Windows 8 optimize

Windows 8 on ARM: What developers need to know

Confused about what's happening with ARM devices when Windows 8 is released? You're not alone. Here are the facts from Microsoft.

One of the more confusing aspects of the upcoming Windows 8 release is what is happening with ARM devices. Many developers I've talked to about Windows 8 see this as an important thing to know, because the Windows 8 legacy desktop experience is not so wonderful, and because ARM devices have become an important part of the computing landscape. Some of Microsoft's recent announcements have made things a little confusing, due to their lack of direct statements on some topics, and fine nuances in terminology in other statements. Here are the facts based strictly on things Microsoft has said, as well as some of my speculations and thoughts about the topic.

Windows 8 will come in two main flavors: x86/x64 and Windows on ARM (WOA). The primary difference between the two is that WOA will not run third-party applications in the legacy desktop. WOA will run Microsoft applications (think Notepad, Calculator, and system utilities like regedit and Windows Explorer). Microsoft announced that Office will run in WOA, but it seems to be a version of Office limited to Word, Excel, PowerPoint, and OneNote. It remains uncertain if these will be ports of the current x86/x64 versions, new versions made for the desktop but built from the ground up, or Metro rewrites (or even ports of the WP7 versions). They may even just be Web versions of the apps designed explicitly to work within Windows 8's version of Internet Explorer 10.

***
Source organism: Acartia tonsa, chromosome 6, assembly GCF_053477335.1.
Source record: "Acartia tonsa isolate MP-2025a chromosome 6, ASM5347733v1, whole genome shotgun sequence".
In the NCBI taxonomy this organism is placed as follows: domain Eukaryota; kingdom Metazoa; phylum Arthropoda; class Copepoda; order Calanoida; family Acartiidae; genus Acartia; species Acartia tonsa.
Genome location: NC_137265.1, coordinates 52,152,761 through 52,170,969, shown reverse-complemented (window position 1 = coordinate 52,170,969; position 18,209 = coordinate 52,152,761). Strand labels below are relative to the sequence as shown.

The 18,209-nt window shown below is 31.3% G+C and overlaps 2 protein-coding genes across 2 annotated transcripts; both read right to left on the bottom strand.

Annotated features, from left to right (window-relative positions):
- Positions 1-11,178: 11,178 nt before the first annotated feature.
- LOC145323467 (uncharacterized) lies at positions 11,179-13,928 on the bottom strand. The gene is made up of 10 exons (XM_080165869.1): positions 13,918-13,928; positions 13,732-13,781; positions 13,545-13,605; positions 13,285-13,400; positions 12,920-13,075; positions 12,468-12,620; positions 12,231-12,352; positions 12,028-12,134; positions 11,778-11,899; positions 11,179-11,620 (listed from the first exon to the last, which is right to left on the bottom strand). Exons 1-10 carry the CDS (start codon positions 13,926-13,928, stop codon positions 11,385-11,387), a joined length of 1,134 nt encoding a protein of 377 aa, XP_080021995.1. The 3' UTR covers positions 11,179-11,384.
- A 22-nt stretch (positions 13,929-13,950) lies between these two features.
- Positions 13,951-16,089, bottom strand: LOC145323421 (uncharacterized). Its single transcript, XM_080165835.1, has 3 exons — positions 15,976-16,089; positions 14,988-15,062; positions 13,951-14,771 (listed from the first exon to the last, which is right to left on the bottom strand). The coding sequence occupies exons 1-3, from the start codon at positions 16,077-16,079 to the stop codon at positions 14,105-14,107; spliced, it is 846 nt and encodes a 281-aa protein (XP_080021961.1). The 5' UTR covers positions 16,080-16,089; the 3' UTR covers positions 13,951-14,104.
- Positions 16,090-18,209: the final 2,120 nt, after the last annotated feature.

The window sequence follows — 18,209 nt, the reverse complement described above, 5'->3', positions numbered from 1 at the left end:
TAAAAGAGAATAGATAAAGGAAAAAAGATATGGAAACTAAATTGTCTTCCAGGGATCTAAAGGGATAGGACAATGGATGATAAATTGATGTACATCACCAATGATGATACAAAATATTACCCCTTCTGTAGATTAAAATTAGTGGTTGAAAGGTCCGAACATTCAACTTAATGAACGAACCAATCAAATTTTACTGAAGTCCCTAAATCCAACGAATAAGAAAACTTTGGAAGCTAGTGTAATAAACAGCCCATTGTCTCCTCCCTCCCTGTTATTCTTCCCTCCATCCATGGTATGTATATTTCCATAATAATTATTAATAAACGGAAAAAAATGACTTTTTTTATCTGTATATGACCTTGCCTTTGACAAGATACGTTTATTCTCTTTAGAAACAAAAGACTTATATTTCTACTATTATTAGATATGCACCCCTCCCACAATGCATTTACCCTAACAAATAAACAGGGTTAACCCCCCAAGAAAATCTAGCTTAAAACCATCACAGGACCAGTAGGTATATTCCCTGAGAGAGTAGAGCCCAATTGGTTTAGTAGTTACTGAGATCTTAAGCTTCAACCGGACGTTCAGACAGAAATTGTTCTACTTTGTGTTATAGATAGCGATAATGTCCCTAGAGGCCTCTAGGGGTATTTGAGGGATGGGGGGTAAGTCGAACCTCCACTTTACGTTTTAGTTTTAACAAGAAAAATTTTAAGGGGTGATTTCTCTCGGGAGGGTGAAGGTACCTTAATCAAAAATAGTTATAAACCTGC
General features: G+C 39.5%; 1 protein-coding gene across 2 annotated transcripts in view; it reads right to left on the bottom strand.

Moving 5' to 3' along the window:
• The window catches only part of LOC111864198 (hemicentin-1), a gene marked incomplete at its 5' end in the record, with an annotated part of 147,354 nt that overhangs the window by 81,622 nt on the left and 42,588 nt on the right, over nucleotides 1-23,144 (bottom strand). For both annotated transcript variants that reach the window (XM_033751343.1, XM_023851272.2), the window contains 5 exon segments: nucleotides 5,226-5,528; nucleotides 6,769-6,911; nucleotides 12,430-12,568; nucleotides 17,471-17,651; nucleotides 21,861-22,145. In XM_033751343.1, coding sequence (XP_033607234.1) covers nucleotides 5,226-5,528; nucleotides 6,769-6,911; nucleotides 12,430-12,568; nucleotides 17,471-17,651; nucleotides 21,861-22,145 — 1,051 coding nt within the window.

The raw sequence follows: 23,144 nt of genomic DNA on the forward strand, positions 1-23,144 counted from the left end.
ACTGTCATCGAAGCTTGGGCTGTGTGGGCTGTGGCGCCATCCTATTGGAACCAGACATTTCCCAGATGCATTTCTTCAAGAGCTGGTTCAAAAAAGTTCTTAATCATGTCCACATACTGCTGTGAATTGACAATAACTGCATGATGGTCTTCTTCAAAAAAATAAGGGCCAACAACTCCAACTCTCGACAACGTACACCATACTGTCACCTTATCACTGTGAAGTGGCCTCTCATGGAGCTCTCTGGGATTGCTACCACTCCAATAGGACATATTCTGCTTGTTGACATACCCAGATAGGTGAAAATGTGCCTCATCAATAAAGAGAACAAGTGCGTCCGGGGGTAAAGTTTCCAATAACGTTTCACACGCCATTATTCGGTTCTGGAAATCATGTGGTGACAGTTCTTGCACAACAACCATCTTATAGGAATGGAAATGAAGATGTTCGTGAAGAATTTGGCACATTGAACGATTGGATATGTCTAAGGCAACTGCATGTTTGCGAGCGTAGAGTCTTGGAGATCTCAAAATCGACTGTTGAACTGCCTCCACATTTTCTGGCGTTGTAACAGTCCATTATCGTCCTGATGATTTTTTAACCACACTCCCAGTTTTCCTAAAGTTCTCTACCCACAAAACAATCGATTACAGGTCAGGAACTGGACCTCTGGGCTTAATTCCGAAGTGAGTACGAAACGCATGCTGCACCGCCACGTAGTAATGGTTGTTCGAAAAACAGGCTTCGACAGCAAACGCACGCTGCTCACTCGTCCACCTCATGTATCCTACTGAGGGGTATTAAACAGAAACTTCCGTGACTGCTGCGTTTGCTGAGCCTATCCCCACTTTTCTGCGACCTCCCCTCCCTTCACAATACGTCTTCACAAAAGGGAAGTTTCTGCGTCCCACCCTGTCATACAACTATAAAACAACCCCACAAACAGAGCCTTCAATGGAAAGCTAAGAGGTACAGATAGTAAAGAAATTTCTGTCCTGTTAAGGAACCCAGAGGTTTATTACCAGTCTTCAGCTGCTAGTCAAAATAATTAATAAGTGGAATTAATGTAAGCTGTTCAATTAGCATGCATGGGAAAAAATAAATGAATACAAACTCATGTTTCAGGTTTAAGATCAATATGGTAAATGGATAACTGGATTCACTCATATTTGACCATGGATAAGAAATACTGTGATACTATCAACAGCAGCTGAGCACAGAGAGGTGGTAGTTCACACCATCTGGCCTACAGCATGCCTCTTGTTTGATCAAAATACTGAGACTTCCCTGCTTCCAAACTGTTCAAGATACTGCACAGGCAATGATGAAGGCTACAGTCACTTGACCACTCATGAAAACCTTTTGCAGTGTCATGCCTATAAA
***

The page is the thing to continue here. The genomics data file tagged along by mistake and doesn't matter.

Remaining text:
Speaking of Internet Explorer 10, when it runs in the Metro UI, it will not allow any third-party plugins, so that means no Flash or Active X controls. Third-party plugins will run under the legacy desktop. At the same time, with the WOA version not allowing third-party apps in the legacy desktop, it is highly unlikely that third-party plugins or Active X controls will be running under WOA. This means that if you have an application running Active X controls, Flash, etc., you need to rewrite or replace those applications, or you will be locked out of Windows 8 running on ARM devices.

My conclusions

So far, this is all fairly bad news for developers. The good news is that writing Metro-style apps on top of the WinRT API will give you cross-platform compatibility across x86/x64 and ARM platforms, as long as you do not use any native C/C++ code; if you do, a simple recompile to create a second version should do the trick. If you are a Silverlight or WPF developer, the transition to Metro/WinRT is fairly smooth (more so for Silverlight than WPF developers, since they are already reduced to the tight sandbox and reduced feature set), particularly if you are already using the MVVM design pattern.

At the end of the day, WOA is the start of a new era for Windows developers. Unless WOA is a total failure (and it could be), developers are going to have to start looking past the current desktop model. My best recommendation is to start moving as much logic as possible into Web services and write thin native shells around them, so you can reach not only WOA easily, but iOS, Android, RIM, and WP7. If you cannot do that, then Web applications are the way to go. Even if WOA is not a success, the pressure from non-Windows desktop environments will only get stronger, so shifting your development to fit this model is a smart move.

J.Ja

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More Windows 8 posts by Justin James

About

Justin James is the Lead Architect for Conigent.

26 comments
danbi
danbi

I believe, Windows 8 will wake up developers that there are other development platform besides win32. That is good for both Microsoft and others, because we could see more cross-platform (not Windows-only) applications.

131313ontanez-24472904060645141771750399938085
131313ontanez-24472904060645141771750399938085